Employee Assistance Programs are a great resource, and when we are upskilling workplaces on best practice for mental health outcomes, it is always fantastic to be able to refer people internally to their EAP while improving their inter-personal skills at the same time.
Keep talking, Keep looking out for each other and as always, Just Be Nice.
For more information or to have the JBNProject come and help your organisation to Just Be Nice, contact us HERE.
*Photo by Taylor Grote on Unsplash
The Just Be Nice Project would like to welcome Victoria Polytechnic to the team!
Education and educational institutions play such an integral role in leveling the playing field of opportunity for people who otherwise wouldn't have it. The TAFE system in Australia has been plagued by exploitation, unscrupulous operators and even sub-standard delivery. TAFE SA recently had to suspend 14 of 16 courses reviewed due to poor performance.
Working with lower socio-economic groups and individuals who need flexible blended delivery education, workplace experience and skills and have not finished year 12 of high school, TAFE has the potential to fill the gap between formal education, workplace readiness and employment.
With the relaunch of the amazing hospitality facility at Vic Polytechnic in Footscray, the Just Be Nice Project is bringing together the expectations of the hospitality industry for the skills required for employment, the flexibility offered by the team at Vic Polytechnic and the needs of individuals who are seeking gainful employment.
Led by Shawn and Danette, the Vic Polytechnic Hospitality team is working to provide the gold standard of pathways to individuals in need of employment and hospitality skills. Providing the Just Be Nice Project the flexibility to bring together the needs of employers and individuals to deliver the right kind of training, in the right order for maximum employability as early as possible. We are so appreciative of the opportunity to change curriculum in order to meet the needs across the board of every stakeholder and deliver the best results all around. Keeping everyone doing what they are good at, in order to have the most impact possible.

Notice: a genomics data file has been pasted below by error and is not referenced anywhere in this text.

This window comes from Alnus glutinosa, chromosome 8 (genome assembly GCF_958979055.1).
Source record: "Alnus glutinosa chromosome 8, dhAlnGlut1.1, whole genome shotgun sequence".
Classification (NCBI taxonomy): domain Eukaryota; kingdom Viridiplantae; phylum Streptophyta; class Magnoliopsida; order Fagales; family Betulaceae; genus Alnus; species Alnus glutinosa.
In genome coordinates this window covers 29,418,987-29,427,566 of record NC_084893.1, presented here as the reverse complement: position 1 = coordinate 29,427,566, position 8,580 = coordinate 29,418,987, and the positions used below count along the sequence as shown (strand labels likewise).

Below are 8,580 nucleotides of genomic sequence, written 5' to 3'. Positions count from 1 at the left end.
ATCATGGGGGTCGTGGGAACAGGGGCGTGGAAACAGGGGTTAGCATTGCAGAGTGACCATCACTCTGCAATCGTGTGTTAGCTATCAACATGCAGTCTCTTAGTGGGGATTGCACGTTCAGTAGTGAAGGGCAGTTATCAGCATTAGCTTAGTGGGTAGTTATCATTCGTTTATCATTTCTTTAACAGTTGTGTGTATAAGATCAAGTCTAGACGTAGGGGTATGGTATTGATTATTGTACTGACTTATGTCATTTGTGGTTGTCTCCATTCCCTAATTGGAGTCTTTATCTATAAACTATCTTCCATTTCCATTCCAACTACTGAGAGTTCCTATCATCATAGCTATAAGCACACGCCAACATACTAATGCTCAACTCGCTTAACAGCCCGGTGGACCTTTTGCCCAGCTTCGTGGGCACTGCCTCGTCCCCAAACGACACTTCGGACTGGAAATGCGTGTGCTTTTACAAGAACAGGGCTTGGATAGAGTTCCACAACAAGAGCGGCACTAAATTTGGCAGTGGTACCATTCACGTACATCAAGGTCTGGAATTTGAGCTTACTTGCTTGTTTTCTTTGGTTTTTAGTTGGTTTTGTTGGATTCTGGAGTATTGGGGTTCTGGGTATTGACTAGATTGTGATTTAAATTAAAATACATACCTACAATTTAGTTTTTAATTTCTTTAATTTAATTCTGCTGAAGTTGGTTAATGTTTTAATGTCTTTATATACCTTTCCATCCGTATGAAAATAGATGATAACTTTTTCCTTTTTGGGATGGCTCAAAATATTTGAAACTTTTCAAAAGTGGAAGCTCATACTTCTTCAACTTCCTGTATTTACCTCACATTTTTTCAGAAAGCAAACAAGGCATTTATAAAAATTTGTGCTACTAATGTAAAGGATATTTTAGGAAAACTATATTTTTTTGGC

A great asset to the Just Be Nice Project team, Victoria Polytechnic has fantastic facilities, including three state-of-the-art commercial kitchens with:
The latest cooking equipment
Two demonstration kitchens
A training bar
A 150 seat training restaurant, VenU, which was awarded best training restaurant in Victoria at the Restaurant and Catering awards.
We look forward to keeping everyone up to date with our developments in Melbourne's West with our hospitality and training partners, working towards employed, housed and happy individuals.
If you or someone you know is looking to do some good, have an impact and Just Be Nice.... Share this around and get in touch!
The Just Be Nice Project headed to the Keep Melbourne Moving forum, organised by the 'Journey Reliability Policy Chapter' of Roads Australia and hosted by Aurecon at their wonderful offices in the Docklands.
Around 80 individuals from various public, private and governmental stakeholders in infrast'ructure development were brought together to hear from presenters and a panel of experts on the future of journey reliability in Melbourne and Australia.
The workshop then opened up to groups of attendees to discuss and formulate responses to the issues of;
Economic and Population Growth.
Major Infrastructure Projects.
Land Use Planning.
Cost of Transport (We sat on this discussion).